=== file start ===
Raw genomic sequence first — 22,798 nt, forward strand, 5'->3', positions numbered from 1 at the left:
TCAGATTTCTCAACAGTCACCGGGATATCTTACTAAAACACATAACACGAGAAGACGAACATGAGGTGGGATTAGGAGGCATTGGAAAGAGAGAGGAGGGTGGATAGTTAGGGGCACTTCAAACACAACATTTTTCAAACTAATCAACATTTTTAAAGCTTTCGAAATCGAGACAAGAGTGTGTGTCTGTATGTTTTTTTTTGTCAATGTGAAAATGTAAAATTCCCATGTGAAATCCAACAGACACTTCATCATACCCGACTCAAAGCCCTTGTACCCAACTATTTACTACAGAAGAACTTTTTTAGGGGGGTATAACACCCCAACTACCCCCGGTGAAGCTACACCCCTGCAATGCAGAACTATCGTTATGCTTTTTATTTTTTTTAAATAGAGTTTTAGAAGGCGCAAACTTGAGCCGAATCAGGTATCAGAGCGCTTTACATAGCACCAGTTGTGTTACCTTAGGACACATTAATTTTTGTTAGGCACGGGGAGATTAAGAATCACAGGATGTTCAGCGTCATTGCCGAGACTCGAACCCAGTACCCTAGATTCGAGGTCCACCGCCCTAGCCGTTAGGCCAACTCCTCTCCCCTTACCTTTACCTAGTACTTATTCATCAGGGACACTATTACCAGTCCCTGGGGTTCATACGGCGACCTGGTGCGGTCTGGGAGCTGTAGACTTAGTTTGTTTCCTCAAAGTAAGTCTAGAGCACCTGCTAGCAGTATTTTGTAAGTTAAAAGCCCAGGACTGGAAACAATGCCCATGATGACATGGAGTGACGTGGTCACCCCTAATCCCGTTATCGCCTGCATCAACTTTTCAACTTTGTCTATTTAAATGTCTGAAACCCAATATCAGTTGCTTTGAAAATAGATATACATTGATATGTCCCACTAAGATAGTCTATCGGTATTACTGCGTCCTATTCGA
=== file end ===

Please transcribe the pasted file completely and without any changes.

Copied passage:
Raw genomic sequence first — 22,798 nt, forward strand, 5'->3', positions numbered from 1 at the left:
TCAGATTTCTCAACAGTCACCGGGATATCTTACTAAAACACATAACACGAGAAGACGAACATGAGGTGGGATTAGGAGGCATTGGAAAGAGAGAGGAGGGTGGATAGTTAGGGGCACTTCAAACACAACATTTTTCAAACTAATCAACATTTTTAAAGCTTTCGAAATCGAGACAAGAGTGTGTGTCTGTATGTTTTTTTTTGTCAATGTGAAAATGTAAAATTCCCATGTGAAATCCAACAGACACTTCATCATACCCGACTCAAAGCCCTTGTACCCAACTATTTACTACAGAAGAACTTTTTTAGGGGGGTATAACACCCCAACTACCCCCGGTGAAGCTACACCCCTGCAATGCAGAACTATCGTTATGCTTTTTATTTTTTTTAAATAGAGTTTTAGAAGGCGCAAACTTGAGCCGAATCAGGTATCAGAGCGCTTTACATAGCACCAGTTGTGTTACCTTAGGACACATTAATTTTTGTTAGGCACGGGGAGATTAAGAATCACAGGATGTTCAGCGTCATTGCCGAGACTCGAACCCAGTACCCTAGATTCGAGGTCCACCGCCCTAGCCGTTAGGCCAACTCCTCTCCCCTTACCTTTACCTAGTACTTATTCATCAGGGACACTATTACCAGTCCCTGGGGTTCATACGGCGACCTGGTGCGGTCTGGGAGCTGTAGACTTAGTTTGTTTCCTCAAAGTAAGTCTAGAGCACCTGCTAGCAGTATTTTGTAAGTTAAAAGCCCAGGACTGGAAACAATGCCCATGATGACATGGAGTGACGTGGTCACCCCTAATCCCGTTATCGCCTGCATCAACTTTTCAACTTTGTCTATTTAAATGTCTGAAACCCAATATCAGTTGCTTTGAAAATAGATATACATTGATATGTCCCACTAAGATAGTCTATCGGTATTACTGCGTCCTATTCGA